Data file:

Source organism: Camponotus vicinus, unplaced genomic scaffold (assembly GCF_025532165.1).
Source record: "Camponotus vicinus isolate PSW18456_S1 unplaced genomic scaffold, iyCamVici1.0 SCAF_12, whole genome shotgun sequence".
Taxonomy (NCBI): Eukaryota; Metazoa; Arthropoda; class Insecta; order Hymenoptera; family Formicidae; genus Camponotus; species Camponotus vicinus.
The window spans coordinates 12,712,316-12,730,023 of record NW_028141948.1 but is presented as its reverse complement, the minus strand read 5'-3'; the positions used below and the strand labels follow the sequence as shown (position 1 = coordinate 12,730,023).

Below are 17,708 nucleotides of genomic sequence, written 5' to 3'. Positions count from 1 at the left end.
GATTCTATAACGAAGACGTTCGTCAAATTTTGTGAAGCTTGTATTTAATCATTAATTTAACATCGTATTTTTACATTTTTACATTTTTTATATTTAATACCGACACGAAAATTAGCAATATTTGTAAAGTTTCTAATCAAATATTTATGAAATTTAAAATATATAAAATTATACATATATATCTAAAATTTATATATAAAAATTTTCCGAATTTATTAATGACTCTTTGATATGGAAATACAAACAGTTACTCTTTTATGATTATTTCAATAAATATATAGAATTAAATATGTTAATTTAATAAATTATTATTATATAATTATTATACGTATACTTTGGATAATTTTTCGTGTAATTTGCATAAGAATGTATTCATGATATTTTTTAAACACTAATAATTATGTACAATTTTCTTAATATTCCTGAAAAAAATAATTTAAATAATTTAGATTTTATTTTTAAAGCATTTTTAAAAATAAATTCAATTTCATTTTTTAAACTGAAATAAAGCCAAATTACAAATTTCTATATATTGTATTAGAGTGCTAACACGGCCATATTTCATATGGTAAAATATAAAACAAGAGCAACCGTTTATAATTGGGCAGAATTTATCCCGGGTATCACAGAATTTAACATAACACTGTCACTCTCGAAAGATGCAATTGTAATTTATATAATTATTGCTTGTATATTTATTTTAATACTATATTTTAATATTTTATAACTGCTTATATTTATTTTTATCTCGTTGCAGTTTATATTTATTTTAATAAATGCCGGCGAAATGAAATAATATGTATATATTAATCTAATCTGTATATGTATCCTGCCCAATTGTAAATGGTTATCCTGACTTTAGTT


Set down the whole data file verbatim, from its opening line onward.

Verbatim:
Source organism: Camponotus vicinus, unplaced genomic scaffold (assembly GCF_025532165.1).
Source record: "Camponotus vicinus isolate PSW18456_S1 unplaced genomic scaffold, iyCamVici1.0 SCAF_12, whole genome shotgun sequence".
Taxonomy (NCBI): Eukaryota; Metazoa; Arthropoda; class Insecta; order Hymenoptera; family Formicidae; genus Camponotus; species Camponotus vicinus.
The window spans coordinates 12,712,316-12,730,023 of record NW_028141948.1 but is presented as its reverse complement, the minus strand read 5'-3'; the positions used below and the strand labels follow the sequence as shown (position 1 = coordinate 12,730,023).

Below are 17,708 nucleotides of genomic sequence, written 5' to 3'. Positions count from 1 at the left end.
GATTCTATAACGAAGACGTTCGTCAAATTTTGTGAAGCTTGTATTTAATCATTAATTTAACATCGTATTTTTACATTTTTACATTTTTTATATTTAATACCGACACGAAAATTAGCAATATTTGTAAAGTTTCTAATCAAATATTTATGAAATTTAAAATATATAAAATTATACATATATATCTAAAATTTATATATAAAAATTTTCCGAATTTATTAATGACTCTTTGATATGGAAATACAAACAGTTACTCTTTTATGATTATTTCAATAAATATATAGAATTAAATATGTTAATTTAATAAATTATTATTATATAATTATTATACGTATACTTTGGATAATTTTTCGTGTAATTTGCATAAGAATGTATTCATGATATTTTTTAAACACTAATAATTATGTACAATTTTCTTAATATTCCTGAAAAAAATAATTTAAATAATTTAGATTTTATTTTTAAAGCATTTTTAAAAATAAATTCAATTTCATTTTTTAAACTGAAATAAAGCCAAATTACAAATTTCTATATATTGTATTAGAGTGCTAACACGGCCATATTTCATATGGTAAAATATAAAACAAGAGCAACCGTTTATAATTGGGCAGAATTTATCCCGGGTATCACAGAATTTAACATAACACTGTCACTCTCGAAAGATGCAATTGTAATTTATATAATTATTGCTTGTATATTTATTTTAATACTATATTTTAATATTTTATAACTGCTTATATTTATTTTTATCTCGTTGCAGTTTATATTTATTTTAATAAATGCCGGCGAAATGAAATAATATGTATATATTAATCTAATCTGTATATGTATCCTGCCCAATTGTAAATGGTTATCCTGACTTTAGTT